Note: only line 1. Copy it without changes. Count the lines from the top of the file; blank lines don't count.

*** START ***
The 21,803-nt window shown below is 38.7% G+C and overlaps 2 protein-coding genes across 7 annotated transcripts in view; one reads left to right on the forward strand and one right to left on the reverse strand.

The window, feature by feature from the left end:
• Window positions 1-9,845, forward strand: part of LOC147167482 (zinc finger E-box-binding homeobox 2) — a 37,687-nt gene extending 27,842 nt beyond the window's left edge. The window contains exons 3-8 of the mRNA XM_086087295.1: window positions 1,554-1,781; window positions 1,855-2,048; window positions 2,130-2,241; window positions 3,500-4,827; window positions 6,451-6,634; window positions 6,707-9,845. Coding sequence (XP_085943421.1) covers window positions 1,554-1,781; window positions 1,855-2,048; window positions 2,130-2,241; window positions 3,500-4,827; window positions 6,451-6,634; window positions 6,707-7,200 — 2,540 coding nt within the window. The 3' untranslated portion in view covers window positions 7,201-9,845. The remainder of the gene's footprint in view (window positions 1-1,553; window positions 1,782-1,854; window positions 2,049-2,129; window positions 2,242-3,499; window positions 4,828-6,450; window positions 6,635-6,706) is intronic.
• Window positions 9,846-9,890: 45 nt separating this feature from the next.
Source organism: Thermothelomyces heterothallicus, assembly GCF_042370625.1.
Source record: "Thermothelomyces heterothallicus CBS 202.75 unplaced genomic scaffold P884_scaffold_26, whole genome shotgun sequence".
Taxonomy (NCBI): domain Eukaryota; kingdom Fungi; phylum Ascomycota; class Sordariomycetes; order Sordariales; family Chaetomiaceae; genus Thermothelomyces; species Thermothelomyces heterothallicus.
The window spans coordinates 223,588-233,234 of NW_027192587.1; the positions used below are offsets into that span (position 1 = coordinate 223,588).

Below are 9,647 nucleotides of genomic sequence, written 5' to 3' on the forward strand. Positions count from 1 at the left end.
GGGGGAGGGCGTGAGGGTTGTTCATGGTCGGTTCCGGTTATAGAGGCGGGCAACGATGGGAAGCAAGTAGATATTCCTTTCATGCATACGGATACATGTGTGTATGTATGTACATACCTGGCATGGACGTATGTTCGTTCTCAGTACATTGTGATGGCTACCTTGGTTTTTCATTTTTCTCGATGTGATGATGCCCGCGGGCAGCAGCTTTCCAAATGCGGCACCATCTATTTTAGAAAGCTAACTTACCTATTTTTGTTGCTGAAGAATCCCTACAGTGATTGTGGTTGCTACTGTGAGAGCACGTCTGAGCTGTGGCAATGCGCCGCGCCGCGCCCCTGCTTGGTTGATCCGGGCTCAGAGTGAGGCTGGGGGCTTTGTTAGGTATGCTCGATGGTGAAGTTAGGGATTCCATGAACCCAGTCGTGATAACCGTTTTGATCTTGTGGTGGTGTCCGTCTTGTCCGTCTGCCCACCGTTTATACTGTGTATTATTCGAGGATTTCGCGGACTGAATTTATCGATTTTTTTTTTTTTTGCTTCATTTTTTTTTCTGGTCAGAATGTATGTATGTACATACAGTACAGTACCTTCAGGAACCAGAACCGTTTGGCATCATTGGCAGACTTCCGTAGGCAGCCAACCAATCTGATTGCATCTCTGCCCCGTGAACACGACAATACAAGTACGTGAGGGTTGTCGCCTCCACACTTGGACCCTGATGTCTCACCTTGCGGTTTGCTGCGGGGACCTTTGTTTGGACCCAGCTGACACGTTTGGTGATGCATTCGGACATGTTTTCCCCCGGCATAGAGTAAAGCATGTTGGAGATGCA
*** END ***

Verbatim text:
The 21,803-nt window shown below is 38.7% G+C and overlaps 2 protein-coding genes across 7 annotated transcripts in view; one reads left to right on the forward strand and one right to left on the reverse strand.